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GLOBAL CHANGE FELLOWSHIP  |  Global Change Center

With support from the Virginia Tech Graduate School, the Interfaces of Global Change IGEP awards four 9-month Ph.D. assistantships every academic year, intended to support students who have demonstrated commitment to and engagement within the IGC program, and who will benefit from the funding in a way that will enhance the interdisciplinary and global-change aspects of their research. To be eligible to apply for this assistantship, students should have been enrolled in the IGC IGEP for at least 12 months, have not previously received an IGC fellowship award, and be in good academic standing with the IGC Program, their mentor(s), home department, and the Virginia Tech Graduate School.

 

The 2024-25 Global Change Fellowship application deadline is 5 PM EST April 1, 2024.

 

Please direct any questions to Global Change Coordinator, bmwills@vt.edu.

 

To apply for a Global Change Fellowship:  

 

 

Applications will be evaluated by a committee of faculty using an admissions rubric that evaluates the student’s professional credentials, the student’s level of engagement in the IGC IGEP and progress in the curriculum, pertinence of the student’s research to global change, the interdisciplinary nature of the work, and the student’s plan for using the fellowship.

Please pay close attention to the application requirements described below. Incorrectly formatted or incomplete applications will not be considered by the admissions committee.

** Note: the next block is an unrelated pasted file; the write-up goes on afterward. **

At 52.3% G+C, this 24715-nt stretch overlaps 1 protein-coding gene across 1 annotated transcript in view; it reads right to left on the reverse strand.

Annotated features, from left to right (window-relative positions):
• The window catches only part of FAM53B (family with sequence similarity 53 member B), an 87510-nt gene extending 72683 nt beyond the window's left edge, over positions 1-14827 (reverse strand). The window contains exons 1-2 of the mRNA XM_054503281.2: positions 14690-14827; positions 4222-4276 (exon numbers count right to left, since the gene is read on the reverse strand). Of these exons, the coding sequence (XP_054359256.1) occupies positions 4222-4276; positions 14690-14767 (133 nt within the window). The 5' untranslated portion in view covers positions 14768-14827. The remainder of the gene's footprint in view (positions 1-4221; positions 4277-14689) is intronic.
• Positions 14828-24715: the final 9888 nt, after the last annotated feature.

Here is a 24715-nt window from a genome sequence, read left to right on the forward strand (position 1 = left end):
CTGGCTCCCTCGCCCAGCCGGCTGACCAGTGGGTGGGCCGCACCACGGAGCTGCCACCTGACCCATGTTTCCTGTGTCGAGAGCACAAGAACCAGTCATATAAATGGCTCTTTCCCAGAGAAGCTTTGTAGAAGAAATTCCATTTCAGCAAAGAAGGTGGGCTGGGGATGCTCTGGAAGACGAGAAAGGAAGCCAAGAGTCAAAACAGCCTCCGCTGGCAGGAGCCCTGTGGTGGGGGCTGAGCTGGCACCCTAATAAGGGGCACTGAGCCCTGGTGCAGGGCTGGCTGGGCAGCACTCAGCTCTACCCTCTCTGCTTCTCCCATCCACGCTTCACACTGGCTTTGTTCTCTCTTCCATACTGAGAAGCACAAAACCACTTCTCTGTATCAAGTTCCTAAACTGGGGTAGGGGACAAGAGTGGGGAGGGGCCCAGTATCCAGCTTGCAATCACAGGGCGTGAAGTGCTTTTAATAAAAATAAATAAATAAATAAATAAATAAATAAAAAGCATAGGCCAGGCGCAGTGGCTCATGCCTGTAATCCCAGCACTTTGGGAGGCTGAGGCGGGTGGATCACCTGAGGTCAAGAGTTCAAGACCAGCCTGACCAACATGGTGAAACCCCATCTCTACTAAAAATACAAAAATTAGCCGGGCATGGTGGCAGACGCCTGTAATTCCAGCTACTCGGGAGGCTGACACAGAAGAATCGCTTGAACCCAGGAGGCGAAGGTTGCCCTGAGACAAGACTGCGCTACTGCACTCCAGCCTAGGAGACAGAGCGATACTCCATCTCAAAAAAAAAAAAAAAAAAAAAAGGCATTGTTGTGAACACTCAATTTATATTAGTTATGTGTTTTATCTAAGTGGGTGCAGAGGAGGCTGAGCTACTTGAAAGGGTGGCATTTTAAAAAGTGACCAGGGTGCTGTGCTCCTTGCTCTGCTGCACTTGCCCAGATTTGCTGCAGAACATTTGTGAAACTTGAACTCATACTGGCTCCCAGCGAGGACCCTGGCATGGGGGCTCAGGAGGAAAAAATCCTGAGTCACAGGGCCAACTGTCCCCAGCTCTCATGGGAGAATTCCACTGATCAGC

Application Review Criteria for Fellowship Awards:

  • Applicant’s professional credentials
  • Applicant’s level of engagement in the IGC IGEP, progress in the curriculum, and contributions to inclusion and diversity
  • Pertinence of student’s research to global change
  • The interdisciplinary nature of the work
  • Applicant’s plan for using the fellowship

Applicants should submit the following materials in PDF format, addressed to the IGC Admissions Review Committee, to the IGC/GCC Program Coordinator (bmwills@vt.edu) via email: 

1.   The one-page Cover Sheet

2.   A CV that includes your graduate GPA

3.   A letter of application, not to exceed 2 pages (12 point font), that is divided into 3 sections that address these topics:

  • IGC IGEP Engagement: How has the IGC IGEP advanced your professional development to date, and how have you contributed to the program? How have you contributed to fostering an inclusive and diverse IGC IGEP community?  Also briefly mention how far you have progressed in the IGC IGEP curriculum, to include progress on your capstone project.
  • Research & Policy/Science Communication Statement: What kind of interdisciplinary research are you conducting and how does it relate to global change? How are you employing your IGC IGEP training related to the science-policy interface and/or science communication in your work?